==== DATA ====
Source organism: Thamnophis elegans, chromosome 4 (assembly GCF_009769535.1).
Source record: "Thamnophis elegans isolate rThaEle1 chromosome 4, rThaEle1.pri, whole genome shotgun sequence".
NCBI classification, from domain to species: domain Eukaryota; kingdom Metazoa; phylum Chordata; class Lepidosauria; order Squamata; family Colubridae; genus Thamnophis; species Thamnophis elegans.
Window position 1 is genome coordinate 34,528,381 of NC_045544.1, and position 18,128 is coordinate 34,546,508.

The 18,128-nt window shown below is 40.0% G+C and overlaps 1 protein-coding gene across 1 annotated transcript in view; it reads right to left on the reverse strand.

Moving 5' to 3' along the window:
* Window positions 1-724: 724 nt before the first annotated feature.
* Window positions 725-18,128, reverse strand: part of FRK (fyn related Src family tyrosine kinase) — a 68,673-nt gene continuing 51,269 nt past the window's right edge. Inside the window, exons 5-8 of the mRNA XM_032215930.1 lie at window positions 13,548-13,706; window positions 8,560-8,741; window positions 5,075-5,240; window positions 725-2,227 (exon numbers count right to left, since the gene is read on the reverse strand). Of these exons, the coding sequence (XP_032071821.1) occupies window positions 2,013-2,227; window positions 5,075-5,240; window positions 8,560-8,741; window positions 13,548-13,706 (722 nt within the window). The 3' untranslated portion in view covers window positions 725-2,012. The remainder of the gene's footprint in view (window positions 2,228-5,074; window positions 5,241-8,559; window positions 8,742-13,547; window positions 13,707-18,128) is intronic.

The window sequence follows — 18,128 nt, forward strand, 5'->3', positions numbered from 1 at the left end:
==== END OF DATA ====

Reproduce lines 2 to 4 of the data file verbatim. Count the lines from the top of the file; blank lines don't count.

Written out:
Source record: "Thamnophis elegans isolate rThaEle1 chromosome 4, rThaEle1.pri, whole genome shotgun sequence".
NCBI classification, from domain to species: domain Eukaryota; kingdom Metazoa; phylum Chordata; class Lepidosauria; order Squamata; family Colubridae; genus Thamnophis; species Thamnophis elegans.
Window position 1 is genome coordinate 34,528,381 of NC_045544.1, and position 18,128 is coordinate 34,546,508.